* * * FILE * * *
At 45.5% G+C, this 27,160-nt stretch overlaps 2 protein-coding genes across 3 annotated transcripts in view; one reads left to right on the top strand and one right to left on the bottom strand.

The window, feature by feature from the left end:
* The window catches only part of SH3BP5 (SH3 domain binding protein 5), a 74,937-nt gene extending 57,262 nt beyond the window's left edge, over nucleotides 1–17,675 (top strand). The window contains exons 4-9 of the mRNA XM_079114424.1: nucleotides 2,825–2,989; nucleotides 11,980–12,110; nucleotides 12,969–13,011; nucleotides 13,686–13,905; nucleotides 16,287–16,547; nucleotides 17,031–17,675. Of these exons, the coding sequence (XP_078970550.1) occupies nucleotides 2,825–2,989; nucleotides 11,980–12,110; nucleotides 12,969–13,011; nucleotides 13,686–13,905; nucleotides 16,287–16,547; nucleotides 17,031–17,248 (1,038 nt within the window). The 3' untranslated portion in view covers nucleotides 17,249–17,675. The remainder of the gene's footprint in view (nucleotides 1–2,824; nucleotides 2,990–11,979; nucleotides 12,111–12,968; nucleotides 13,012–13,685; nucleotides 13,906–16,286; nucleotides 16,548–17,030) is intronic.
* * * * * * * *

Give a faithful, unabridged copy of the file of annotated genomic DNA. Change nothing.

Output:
At 45.5% G+C, this 27,160-nt stretch overlaps 2 protein-coding genes across 3 annotated transcripts in view; one reads left to right on the top strand and one right to left on the bottom strand.

The window, feature by feature from the left end:
* The window catches only part of SH3BP5 (SH3 domain binding protein 5), a 74,937-nt gene extending 57,262 nt beyond the window's left edge, over nucleotides 1–17,675 (top strand). The window contains exons 4-9 of the mRNA XM_079114424.1: nucleotides 2,825–2,989; nucleotides 11,980–12,110; nucleotides 12,969–13,011; nucleotides 13,686–13,905; nucleotides 16,287–16,547; nucleotides 17,031–17,675. Of these exons, the coding sequence (XP_078970550.1) occupies nucleotides 2,825–2,989; nucleotides 11,980–12,110; nucleotides 12,969–13,011; nucleotides 13,686–13,905; nucleotides 16,287–16,547; nucleotides 17,031–17,248 (1,038 nt within the window). The 3' untranslated portion in view covers nucleotides 17,249–17,675. The remainder of the gene's footprint in view (nucleotides 1–2,824; nucleotides 2,990–11,979; nucleotides 12,111–12,968; nucleotides 13,012–13,685; nucleotides 13,906–16,286; nucleotides 16,548–17,030) is intronic.